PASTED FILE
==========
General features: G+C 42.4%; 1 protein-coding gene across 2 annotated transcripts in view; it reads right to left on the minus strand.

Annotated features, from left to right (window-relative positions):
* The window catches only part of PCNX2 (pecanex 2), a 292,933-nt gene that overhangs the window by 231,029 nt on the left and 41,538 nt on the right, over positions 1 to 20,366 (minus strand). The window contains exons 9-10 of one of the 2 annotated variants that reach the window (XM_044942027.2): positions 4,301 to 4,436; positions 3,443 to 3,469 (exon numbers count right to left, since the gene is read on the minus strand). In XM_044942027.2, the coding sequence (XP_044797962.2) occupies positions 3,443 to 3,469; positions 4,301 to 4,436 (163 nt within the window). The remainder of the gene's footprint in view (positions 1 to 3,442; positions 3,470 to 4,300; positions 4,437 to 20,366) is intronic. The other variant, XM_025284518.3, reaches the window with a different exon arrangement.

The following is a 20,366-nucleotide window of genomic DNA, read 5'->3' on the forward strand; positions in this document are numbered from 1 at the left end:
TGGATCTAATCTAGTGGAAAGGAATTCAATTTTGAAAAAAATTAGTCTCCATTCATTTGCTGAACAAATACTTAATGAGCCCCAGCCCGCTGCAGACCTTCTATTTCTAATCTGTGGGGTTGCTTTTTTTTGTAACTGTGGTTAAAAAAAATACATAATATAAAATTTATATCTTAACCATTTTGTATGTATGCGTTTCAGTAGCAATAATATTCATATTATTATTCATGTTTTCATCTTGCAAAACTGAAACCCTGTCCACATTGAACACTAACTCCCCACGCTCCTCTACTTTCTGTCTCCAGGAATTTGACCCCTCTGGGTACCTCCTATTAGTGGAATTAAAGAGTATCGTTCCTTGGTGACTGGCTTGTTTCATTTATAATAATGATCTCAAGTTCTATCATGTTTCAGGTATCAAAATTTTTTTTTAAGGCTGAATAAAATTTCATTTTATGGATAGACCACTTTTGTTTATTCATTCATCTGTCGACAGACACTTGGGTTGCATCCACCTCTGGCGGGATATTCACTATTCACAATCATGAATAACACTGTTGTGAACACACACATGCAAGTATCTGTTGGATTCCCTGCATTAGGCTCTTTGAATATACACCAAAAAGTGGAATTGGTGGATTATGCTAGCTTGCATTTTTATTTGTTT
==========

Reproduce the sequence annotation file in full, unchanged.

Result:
General features: G+C 42.4%; 1 protein-coding gene across 2 annotated transcripts in view; it reads right to left on the minus strand.

Annotated features, from left to right (window-relative positions):
* The window catches only part of PCNX2 (pecanex 2), a 292,933-nt gene that overhangs the window by 231,029 nt on the left and 41,538 nt on the right, over positions 1 to 20,366 (minus strand). The window contains exons 9-10 of one of the 2 annotated variants that reach the window (XM_044942027.2): positions 4,301 to 4,436; positions 3,443 to 3,469 (exon numbers count right to left, since the gene is read on the minus strand). In XM_044942027.2, the coding sequence (XP_044797962.2) occupies positions 3,443 to 3,469; positions 4,301 to 4,436 (163 nt within the window). The remainder of the gene's footprint in view (positions 1 to 3,442; positions 3,470 to 4,300; positions 4,437 to 20,366) is intronic. The other variant, XM_025284518.3, reaches the window with a different exon arrangement.

The following is a 20,366-nucleotide window of genomic DNA, read 5'->3' on the forward strand; positions in this document are numbered from 1 at the left end:
TGGATCTAATCTAGTGGAAAGGAATTCAATTTTGAAAAAAATTAGTCTCCATTCATTTGCTGAACAAATACTTAATGAGCCCCAGCCCGCTGCAGACCTTCTATTTCTAATCTGTGGGGTTGCTTTTTTTTGTAACTGTGGTTAAAAAAAATACATAATATAAAATTTATATCTTAACCATTTTGTATGTATGCGTTTCAGTAGCAATAATATTCATATTATTATTCATGTTTTCATCTTGCAAAACTGAAACCCTGTCCACATTGAACACTAACTCCCCACGCTCCTCTACTTTCTGTCTCCAGGAATTTGACCCCTCTGGGTACCTCCTATTAGTGGAATTAAAGAGTATCGTTCCTTGGTGACTGGCTTGTTTCATTTATAATAATGATCTCAAGTTCTATCATGTTTCAGGTATCAAAATTTTTTTTTAAGGCTGAATAAAATTTCATTTTATGGATAGACCACTTTTGTTTATTCATTCATCTGTCGACAGACACTTGGGTTGCATCCACCTCTGGCGGGATATTCACTATTCACAATCATGAATAACACTGTTGTGAACACACACATGCAAGTATCTGTTGGATTCCCTGCATTAGGCTCTTTGAATATACACCAAAAAGTGGAATTGGTGGATTATGCTAGCTTGCATTTTTATTTGTTT